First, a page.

Sometimes I find myself in a situation where I would like to duplicate a specific set of nodes while re-using the same inputs on them.
A simple copy/paste forces me to manually connect all the dependencies that I didn’t select. I will show you a simple solution to accomplish this automatically with the help of some python.
First of all, we have to know the python command that Nuke uses to copy and paste node selections.
For that I’m importing the nuke module.
It’s not so important for an open Nuke session, since the module is loaded automatically, but we will need it once we tell Nuke to load our python script from an external source while starting the software.
# With the following command we can copy a selection into the clipboard: nuke.nodeCopy(‘%clipboard%’) # For pasting we use: nuke.nodePaste(‘%clipboard%’)
My initial idea was to store our node selection in a list before copying it. When we then bring in the duplicated nodes from our clipboard, they will be selected – so we can store them in a second list.
Now we could walk through that new list and cross-reference it with the first list, in order to get the inputs connected again.
This approach is problematic though.
Nuke doesn’t paste the nodes in the same order they were selected for copying – meaning there is no way to figure out in which order the user selected the nodes before storing them in the clipboard.
We have to come up with another solution.
How can we make sure that the pasted nodes know which nodes they have to connect with? Well, we simply let them carry over that information inside themselves.
Let’s set up a little function.
def copy_with_inputs(): copy_nodes = nuke.selectedNodes() for node in copy_nodes: collected_dependencies =  temp_user_tab = nuke.Tab_Knob('temp', 'Temp') temp_user_knob = nuke.Multiline_Eval_String_Knob('dependencies', 'Dependencies') node.addKnob(temp_user_tab) node.addKnob(temp_user_knob) for i in range(node.inputs()): input_node = node.input(i).name() collected_dependencies.append(input_node) separator = "," node.knob('dependencies').setValue(separator.join(collected_dependencies)) nuke.nodeCopy('%clipboard%') copy_with_inputs()
I’m collecting my selection in a list.
I will use a for loop to go through every single node. I define an empty list (collected_dependencies) first that will later store all of the node’s connections.
Now I set up a temp user tab, as well as a multiline knob, that will print the dependencies.
With the inputs method, I can check how many inputs of a node are connected to some other node. I use this information for the range command to go through and check every one of those inputs and add the name of the connected node to our collected_dependencies list.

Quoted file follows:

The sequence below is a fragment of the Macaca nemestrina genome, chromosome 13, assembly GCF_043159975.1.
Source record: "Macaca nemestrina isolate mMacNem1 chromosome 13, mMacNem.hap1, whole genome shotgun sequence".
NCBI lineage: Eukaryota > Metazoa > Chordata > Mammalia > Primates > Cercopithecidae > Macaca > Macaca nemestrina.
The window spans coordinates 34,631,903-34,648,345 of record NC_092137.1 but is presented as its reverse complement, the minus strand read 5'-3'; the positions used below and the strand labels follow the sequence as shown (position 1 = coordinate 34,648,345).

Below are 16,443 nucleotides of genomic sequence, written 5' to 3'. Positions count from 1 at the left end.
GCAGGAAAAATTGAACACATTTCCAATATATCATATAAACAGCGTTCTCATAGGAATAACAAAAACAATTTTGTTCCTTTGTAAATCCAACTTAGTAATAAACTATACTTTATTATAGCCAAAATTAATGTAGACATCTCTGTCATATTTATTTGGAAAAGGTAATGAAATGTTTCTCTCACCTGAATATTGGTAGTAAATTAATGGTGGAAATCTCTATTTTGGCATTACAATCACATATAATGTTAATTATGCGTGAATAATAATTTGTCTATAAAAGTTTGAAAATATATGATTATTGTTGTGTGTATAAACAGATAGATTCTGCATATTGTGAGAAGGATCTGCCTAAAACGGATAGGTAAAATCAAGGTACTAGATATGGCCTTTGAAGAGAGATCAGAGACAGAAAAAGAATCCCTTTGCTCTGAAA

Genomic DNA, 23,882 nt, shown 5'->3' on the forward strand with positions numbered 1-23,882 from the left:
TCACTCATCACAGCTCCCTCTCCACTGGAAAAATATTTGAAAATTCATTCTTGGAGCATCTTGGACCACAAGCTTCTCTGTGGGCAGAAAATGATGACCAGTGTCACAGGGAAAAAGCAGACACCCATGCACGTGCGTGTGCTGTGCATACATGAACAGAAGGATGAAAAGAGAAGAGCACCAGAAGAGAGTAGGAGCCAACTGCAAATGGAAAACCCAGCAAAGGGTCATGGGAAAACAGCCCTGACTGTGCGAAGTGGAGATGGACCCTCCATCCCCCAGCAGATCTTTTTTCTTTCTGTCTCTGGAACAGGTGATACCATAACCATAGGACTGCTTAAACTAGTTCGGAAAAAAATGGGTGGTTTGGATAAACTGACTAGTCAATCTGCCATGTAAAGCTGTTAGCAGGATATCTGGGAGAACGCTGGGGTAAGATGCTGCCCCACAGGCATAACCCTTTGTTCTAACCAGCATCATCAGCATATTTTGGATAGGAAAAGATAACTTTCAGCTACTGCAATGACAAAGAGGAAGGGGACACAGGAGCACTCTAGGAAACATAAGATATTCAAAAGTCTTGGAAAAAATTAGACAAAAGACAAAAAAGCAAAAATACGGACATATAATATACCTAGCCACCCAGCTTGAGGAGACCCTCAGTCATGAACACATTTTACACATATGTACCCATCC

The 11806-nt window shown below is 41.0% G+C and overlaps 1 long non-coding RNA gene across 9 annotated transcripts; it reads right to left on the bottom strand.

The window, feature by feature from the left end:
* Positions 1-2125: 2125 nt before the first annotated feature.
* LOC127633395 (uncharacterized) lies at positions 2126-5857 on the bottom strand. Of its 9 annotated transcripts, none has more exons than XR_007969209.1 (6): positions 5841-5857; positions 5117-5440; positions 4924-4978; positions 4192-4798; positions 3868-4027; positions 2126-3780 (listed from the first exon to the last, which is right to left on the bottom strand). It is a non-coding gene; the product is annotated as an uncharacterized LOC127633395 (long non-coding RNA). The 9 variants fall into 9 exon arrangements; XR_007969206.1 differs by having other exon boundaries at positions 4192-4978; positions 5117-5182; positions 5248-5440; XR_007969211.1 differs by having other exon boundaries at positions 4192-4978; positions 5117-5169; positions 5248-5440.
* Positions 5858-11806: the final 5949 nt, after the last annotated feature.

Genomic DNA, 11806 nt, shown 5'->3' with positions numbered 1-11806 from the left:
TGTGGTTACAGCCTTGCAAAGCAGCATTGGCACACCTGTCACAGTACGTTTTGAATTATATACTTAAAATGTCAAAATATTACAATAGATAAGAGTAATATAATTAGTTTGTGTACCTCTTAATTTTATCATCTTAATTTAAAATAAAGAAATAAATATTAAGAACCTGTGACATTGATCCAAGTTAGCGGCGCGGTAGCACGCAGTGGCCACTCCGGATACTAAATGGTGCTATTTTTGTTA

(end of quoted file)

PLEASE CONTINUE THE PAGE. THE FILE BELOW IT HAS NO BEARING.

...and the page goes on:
If I would simply print that list into our text knob later, I would also print the brackets which are characteristic for lists.
That’s why I’m using the join method. This method joins all elements of the list into one string – but I’m using a separator to add commas in between.
I’ll paste this string into the temp user text knob.
Finally I perform the nodeCopy command and run the function.
If I paste the nodes from our clipboard, the duplicates carry over this information.
Of course I want to get rid of those knobs on both, copy and paste nodes, eventually.
So let’s adjust our code.
I’ve added some additional sections to our previous script (printed in bold):
import nuke def copy_with_inputs(): copy_nodes = nuke.selectedNodes() # if no nodes selected, show Nuke message if len(copy_nodes) == 0: nuke.message('No node selected.') else: for node in copy_nodes: collected_dependencies =  temp_user_tab = nuke.Tab_Knob('temp', 'Temp') temp_user_knob = nuke.Multiline_Eval_String_Knob('dependencies', 'Dependencies') node.addKnob(temp_user_tab) node.addKnob(temp_user_knob) for i in range(node.inputs()): # if a specific input is not connected, store the input name as "none" in the list try: input_node = node.input(i).name() except: input_node = "none" collected_dependencies.append(input_node) separator = "," node.knob('dependencies').setValue(separator.join(collected_dependencies)) nuke.nodeCopy('%clipboard%') # removing temp tab and knob for node in copy_nodes: knobs = node.knobs() node.removeKnob(knobs['dependencies']) node.removeKnob(knobs['temp'])
Now we have to create our function to paste our nodes and set the connections right.
def paste_with_inputs(): nuke.nodePaste('%clipboard%') paste_nodes = nuke.selectedNodes() # read out content of temp user knob to see how many nodes the original node was connected to & their names for node in paste_nodes: # checking if temp user tab/knob are present, otherwise stop script and finish with simple "paste" if node.knob('dependencies'): collected_dependencies = node.knob('dependencies').getValue().split(",") # iterating over dependencies and setting the connections for i, x in enumerate(collected_dependencies): if not node.input(i): node.setInput(i, nuke.toNode(x)) # removing temp tab and knob knobs = node.knobs() node.removeKnob(knobs['dependencies']) node.removeKnob(knobs['temp']) else: continue
I’ll save both functions in one file called copy_paste_with_inputs.py and the only thing left to do is to add it to our Nuke menu.py.
Don’t forget to import the script a.k.a. module we just saved. Let’s also assign some shortcuts, in this case Ctrl+Shift+c and Ctrl+Shift+v.
import copy_paste_with_inputs nuke_menu = nuke.menu('Nuke') split_nuke_menu = nuke_menu.addMenu('Split The Diff') split_nuke_menu.addCommand('Copy With Inputs', 'copy_paste_with_inputs.copy_with_inputs()', 'Ctrl+Shift+c') split_nuke_menu.addCommand('Paste With Inputs', 'copy_paste_with_inputs.paste_with_inputs()', 'Ctrl+Shift+v')
Back to Nuke:
Let’s select the nodes, ctrl+shift+c and ctrl+shift+v.
Let’s check our fail prevention. I have nothing selected. Ctrl+shift+c – we get the error message.
I hope you’ve enjoyed that little project. You can download the python script here: copy_paste_with_inputs